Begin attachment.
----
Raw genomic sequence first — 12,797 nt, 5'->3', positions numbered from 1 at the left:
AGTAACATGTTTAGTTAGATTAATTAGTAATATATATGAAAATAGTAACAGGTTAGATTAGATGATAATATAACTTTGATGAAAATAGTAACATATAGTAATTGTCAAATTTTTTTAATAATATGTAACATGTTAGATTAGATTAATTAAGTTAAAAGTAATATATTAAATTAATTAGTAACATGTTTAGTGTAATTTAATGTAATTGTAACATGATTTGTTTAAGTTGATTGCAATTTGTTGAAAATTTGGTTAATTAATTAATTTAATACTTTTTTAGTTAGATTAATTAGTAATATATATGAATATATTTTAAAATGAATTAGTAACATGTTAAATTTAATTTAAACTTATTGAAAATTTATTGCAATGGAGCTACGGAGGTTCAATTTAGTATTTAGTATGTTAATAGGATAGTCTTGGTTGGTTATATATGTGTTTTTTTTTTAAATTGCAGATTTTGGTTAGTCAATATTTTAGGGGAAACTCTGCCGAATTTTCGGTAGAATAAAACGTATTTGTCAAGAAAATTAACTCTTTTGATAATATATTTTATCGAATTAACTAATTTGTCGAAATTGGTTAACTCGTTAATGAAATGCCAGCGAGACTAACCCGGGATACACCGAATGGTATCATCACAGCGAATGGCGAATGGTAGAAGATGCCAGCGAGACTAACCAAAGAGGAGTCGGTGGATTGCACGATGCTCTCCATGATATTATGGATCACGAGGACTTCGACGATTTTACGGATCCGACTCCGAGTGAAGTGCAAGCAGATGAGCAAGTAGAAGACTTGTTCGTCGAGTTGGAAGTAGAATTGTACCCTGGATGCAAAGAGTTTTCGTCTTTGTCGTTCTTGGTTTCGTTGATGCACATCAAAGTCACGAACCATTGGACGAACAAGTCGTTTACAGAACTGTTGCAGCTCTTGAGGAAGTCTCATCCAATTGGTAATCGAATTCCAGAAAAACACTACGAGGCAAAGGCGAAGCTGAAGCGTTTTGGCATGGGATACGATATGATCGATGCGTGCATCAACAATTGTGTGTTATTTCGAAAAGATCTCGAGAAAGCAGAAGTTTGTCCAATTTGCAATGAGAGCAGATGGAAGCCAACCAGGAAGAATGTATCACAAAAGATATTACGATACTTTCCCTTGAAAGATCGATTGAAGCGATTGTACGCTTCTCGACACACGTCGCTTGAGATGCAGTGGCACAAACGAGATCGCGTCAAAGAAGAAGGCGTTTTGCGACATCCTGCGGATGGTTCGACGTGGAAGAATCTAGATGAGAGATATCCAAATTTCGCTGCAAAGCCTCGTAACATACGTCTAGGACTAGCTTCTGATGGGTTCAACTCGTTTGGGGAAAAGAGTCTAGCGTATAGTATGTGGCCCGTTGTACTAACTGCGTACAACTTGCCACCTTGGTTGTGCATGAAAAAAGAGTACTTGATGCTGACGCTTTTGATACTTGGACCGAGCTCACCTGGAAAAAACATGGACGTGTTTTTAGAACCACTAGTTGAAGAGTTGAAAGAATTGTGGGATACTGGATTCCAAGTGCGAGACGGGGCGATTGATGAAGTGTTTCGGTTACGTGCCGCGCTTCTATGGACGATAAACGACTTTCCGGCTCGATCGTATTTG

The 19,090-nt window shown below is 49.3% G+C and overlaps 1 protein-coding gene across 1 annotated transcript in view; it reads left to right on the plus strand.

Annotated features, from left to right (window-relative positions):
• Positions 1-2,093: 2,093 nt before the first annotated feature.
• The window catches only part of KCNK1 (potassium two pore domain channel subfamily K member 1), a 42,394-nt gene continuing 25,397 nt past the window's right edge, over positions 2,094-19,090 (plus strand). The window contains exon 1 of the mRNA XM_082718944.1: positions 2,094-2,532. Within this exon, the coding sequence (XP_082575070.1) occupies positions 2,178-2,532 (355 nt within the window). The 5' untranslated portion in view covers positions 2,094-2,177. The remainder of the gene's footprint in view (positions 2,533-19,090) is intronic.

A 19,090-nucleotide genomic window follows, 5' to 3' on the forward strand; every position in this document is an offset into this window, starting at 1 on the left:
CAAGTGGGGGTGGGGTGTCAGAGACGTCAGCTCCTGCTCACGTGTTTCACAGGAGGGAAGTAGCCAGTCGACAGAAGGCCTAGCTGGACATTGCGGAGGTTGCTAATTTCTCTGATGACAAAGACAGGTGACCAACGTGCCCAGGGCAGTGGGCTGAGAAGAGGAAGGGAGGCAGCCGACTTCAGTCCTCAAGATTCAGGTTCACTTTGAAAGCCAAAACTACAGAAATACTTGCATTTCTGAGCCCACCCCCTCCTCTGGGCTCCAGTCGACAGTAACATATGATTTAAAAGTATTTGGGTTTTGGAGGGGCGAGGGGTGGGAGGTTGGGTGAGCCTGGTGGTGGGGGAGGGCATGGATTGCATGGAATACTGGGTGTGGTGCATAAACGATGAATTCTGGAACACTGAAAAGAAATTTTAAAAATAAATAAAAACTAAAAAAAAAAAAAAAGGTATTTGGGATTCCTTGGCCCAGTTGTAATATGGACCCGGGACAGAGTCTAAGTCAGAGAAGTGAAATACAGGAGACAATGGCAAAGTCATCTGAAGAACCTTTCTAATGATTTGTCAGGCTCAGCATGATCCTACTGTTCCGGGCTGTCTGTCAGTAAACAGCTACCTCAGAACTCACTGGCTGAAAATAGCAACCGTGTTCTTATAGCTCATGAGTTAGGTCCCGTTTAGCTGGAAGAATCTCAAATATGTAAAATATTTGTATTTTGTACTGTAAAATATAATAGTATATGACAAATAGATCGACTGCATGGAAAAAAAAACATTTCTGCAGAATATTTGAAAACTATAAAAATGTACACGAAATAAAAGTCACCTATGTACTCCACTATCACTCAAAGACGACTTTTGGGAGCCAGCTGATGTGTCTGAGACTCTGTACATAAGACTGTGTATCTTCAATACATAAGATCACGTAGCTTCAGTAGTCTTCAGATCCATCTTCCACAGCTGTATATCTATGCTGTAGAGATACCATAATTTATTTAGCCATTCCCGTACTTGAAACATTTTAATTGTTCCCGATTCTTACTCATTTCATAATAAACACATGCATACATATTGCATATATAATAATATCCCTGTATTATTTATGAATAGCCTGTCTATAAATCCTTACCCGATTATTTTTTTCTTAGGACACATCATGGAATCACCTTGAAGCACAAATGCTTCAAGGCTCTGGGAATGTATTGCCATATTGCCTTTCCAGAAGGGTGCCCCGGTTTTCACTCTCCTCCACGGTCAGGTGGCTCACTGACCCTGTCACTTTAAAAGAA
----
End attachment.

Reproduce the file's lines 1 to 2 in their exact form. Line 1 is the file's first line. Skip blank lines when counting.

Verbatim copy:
Raw genomic sequence first — 12,797 nt, 5'->3', positions numbered from 1 at the left:
AGTAACATGTTTAGTTAGATTAATTAGTAATATATATGAAAATAGTAACAGGTTAGATTAGATGATAATATAACTTTGATGAAAATAGTAACATATAGTAATTGTCAAATTTTTTTAATAATATGTAACATGTTAGATTAGATTAATTAAGTTAAAAGTAATATATTAAATTAATTAGTAACATGTTTAGTGTAATTTAATGTAATTGTAACATGATTTGTTTAAGTTGATTGCAATTTGTTGAAAATTTGGTTAATTAATTAATTTAATACTTTTTTAGTTAGATTAATTAGTAATATATATGAATATATTTTAAAATGAATTAGTAACATGTTAAATTTAATTTAAACTTATTGAAAATTTATTGCAATGGAGCTACGGAGGTTCAATTTAGTATTTAGTATGTTAATAGGATAGTCTTGGTTGGTTATATATGTGTTTTTTTTTTAAATTGCAGATTTTGGTTAGTCAATATTTTAGGGGAAACTCTGCCGAATTTTCGGTAGAATAAAACGTATTTGTCAAGAAAATTAACTCTTTTGATAATATATTTTATCGAATTAACTAATTTGTCGAAATTGGTTAACTCGTTAATGAAATGCCAGCGAGACTAACCCGGGATACACCGAATGGTATCATCACAGCGAATGGCGAATGGTAGAAGATGCCAGCGAGACTAACCAAAGAGGAGTCGGTGGATTGCACGATGCTCTCCATGATATTATGGATCACGAGGACTTCGACGATTTTACGGATCCGACTCCGAGTGAAGTGCAAGCAGATGAGCAAGTAGAAGACTTGTTCGTCGAGTTGGAAGTAGAATTGTACCCTGGATGCAAAGAGTTTTCGTCTTTGTCGTTCTTGGTTTCGTTGATGCACATCAAAGTCACGAACCATTGGACGAACAAGTCGTTTACAGAACTGTTGCAGCTCTTGAGGAAGTCTCATCCAATTGGTAATCGAATTCCAGAAAAACACTACGAGGCAAAGGCGAAGCTGAAGCGTTTTGGCATGGGATACGATATGATCGATGCGTGCATCAACAATTGTGTGTTATTTCGAAAAGATCTCGAGAAAGCAGAAGTTTGTCCAATTTGCAATGAGAGCAGATGGAAGCCAACCAGGAAGAATGTATCACAAAAGATATTACGATACTTTCCCTTGAAAGATCGATTGAAGCGATTGTACGCTTCTCGACACACGTCGCTTGAGATGCAGTGGCACAAACGAGATCGCGTCAAAGAAGAAGGCGTTTTGCGACATCCTGCGGATGGTTCGACGTGGAAGAATCTAGATGAGAGATATCCAAATTTCGCTGCAAAGCCTCGTAACATACGTCTAGGACTAGCTTCTGATGGGTTCAACTCGTTTGGGGAAAAGAGTCTAGCGTATAGTATGTGGCCCGTTGTACTAACTGCGTACAACTTGCCACCTTGGTTGTGCATGAAAAAAGAGTACTTGATGCTGACGCTTTTGATACTTGGACCGAGCTCACCTGGAAAAAACATGGACGTGTTTTTAGAACCACTAGTTGAAGAGTTGAAAGAATTGTGGGATACTGGATTCCAAGTGCGAGACGGGGCGATTGATGAAGTGTTTCGGTTACGTGCCGCGCTTCTATGGACGATAAACGACTTTCCGGCTCGATCGTATTTG